Because I have decided to go one little step at a time, there are six previous installments of this series. All comprise the word “protectionism” somewhere in their titles.
Because, we are all richer, Luis, I , the Quebec farmer and Pierre are in a better position to buy German manufactured goods than we were before. In Pierre’s case, that could be a Mercedes (although what he really wants is a specific Japanese car). In the Canadian farmer’s case, it could also be a Mercedes, or a BMW motorcycle. In Luis’s case and in mine, it would be a small piece of either a Mercedes or a BMW motorcycle. All the same, it’s a start.
I, and Luis, and Hans, and Pierre are all more likely to buy a basket or two of organic raspberries than we were before.
If Pierre follows through with his intention to send his son to a pricey MBA program in the US, it could be in my area. The son will go to restaurants once in a while, on his newly rich father’s dime, of course. More dishes for Luis to wash.
It’s not obvious that my main occupation, selling at the flea market will improve at all, except through Luis, of course. Remember he earns more money. He might spend some of it buying a ten-dollar used bike from me at the flea market. Pierre’s son, studying for an American MBA, might buy a used desk from me at the flea market, making me richer.
Now, we need to make a small, very modest technical switch. Here is a generalization that is more often valid than not: The more you make or sell of something the lower the cost of making it or of selling it. A lower cost of something is equivalent to a pay raise for the consumer, or for the producer, or for both. The technical terms here are “economy of scale “ (production) and “economy of scope” (marketing defined broadly).
As Hans and his colleagues turn out more widgets, Pierre makes more wine, and the Canadian grows more raspberries, the cost of all will decline and someone will be richer. To be richer means being able to buy more. Lower prices are equivalent to pay raises. Your own experience will tell you that very often, that the someone who will be richer will be the consumer.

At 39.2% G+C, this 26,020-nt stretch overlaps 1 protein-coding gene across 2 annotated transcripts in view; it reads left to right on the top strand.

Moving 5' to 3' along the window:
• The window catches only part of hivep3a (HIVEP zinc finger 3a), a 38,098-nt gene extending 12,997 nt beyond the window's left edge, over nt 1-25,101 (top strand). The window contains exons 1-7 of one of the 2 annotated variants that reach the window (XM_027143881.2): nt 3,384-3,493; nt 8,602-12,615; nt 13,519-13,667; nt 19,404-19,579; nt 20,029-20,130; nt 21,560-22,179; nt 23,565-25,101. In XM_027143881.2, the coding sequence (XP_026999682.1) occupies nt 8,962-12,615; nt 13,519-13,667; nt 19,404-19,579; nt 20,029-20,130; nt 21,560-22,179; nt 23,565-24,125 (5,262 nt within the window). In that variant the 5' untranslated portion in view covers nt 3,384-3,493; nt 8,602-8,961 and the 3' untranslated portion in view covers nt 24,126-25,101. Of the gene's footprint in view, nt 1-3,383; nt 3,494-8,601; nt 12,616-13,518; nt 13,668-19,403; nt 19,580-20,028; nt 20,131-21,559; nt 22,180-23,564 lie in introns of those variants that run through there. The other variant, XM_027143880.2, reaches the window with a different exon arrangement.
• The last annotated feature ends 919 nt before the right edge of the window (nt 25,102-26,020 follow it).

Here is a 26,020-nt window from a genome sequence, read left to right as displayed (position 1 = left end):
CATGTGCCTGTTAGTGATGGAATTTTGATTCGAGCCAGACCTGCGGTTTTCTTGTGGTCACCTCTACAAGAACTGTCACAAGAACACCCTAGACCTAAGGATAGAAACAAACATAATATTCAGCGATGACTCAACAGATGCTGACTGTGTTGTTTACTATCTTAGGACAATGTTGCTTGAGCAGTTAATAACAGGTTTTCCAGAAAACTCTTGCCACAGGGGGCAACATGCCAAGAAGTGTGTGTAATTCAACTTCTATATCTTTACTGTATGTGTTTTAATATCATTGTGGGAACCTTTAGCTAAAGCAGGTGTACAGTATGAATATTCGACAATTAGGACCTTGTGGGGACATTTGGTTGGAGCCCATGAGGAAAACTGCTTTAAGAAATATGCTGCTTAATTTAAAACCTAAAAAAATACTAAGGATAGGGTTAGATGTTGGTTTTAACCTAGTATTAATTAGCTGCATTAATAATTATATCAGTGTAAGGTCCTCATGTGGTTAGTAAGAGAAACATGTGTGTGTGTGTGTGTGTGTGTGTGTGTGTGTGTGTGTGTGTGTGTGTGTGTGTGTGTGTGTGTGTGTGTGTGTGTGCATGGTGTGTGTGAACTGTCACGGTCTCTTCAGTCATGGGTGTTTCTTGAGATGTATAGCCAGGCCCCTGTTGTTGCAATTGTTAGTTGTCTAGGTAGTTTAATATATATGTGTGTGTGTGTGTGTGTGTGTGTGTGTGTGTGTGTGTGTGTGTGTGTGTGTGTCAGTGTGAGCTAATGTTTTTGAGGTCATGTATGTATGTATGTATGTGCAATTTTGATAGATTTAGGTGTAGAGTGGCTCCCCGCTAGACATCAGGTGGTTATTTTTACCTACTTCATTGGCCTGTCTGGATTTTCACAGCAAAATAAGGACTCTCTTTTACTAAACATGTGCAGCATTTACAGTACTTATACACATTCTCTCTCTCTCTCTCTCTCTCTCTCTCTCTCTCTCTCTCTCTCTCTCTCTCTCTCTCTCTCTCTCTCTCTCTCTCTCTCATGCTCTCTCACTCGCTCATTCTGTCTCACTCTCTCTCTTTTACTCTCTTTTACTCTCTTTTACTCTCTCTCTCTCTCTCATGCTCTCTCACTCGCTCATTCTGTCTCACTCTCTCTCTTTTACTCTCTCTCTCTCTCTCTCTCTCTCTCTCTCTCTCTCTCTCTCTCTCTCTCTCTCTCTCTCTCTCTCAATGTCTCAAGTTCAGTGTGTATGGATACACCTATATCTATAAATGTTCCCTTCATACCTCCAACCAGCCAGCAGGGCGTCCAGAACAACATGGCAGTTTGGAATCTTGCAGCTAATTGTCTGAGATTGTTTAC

In my story, some people in the world got a de facto pay raise because a handful of economic actors took simple, reasonable steps of doing less of what they did badly and to do more of what they did well. If many economic actors take the same step and are allowed to do so without restriction, the collective gains become immense
Prosperity has increased in the absence of concerted effort. Above all, some people have a better standard of living, including more choice, without government intervention. What I have just illustrated is known in economics as the Principle of Comparative Advantage. It’s what economists do not explain well, I claim. This principle accounts for most of free trade, depending on the year. I have to give you this qualification because whether it does or not, on a given year, depends on the price of petroleum products. Trade in petroleum products is only a special case but a very large one.
Here are the necessary, unavoidable implications of this story: First, anything anyone does to impede and restrict either the switch from bad to less bad work, from good to better work, impoverishes everyone. Second, anything that limits the economies of scale or scope of producers everywhere impoverishes everyone.
The only class of actors in a position to do either on a consistent basis are governments, especially national governments. Barriers to entry into an occupation or an economic sector, over-regulation of economic activity, debilitating taxation, are examples of the first vice. Tariffs (special taxes on imports and sometimes on exports), import quotas, restrictions on international transportation, are examples of the second. Those are not exceptional instances of nefarious government activity; they are all around us all the time and taken for granted by many citizens and legislators. We think it’s normal for government to makes us poorer than we need be!
Before anyone sends me a censorious comment, I want to say that I realize there are circumstances when maximum production is not the only valid government objective. There are legitimate reasons to depart from the strict market economic policies that flow from my story in seven parts (so far). I am just intent on making everyone agree that such departures are always costly, no exception!
My narrative leaves out a couple of problems, important problems. Two main problems:
Who is going to blow leaves in the US when Luis quits doing it altogether ? How about the half of the dishes I won’t wash anymore because I have increased my flea market presence? Well, of course, Luis is now washing twice more dishes that I did before. Same question: Who is going to make sandwiches in Germany after Hans moves on?
As I have not found it necessary to tell you, some of the shifts in activity I describe may entail some people losing their jobs. For one thing, as a result of Hans’ enhanced productivity, some manufactured gadgets from Germany will beat in price for quality the similar gadgets made in Canada, in France, in the US, even in China. Read this again. I am not denying it.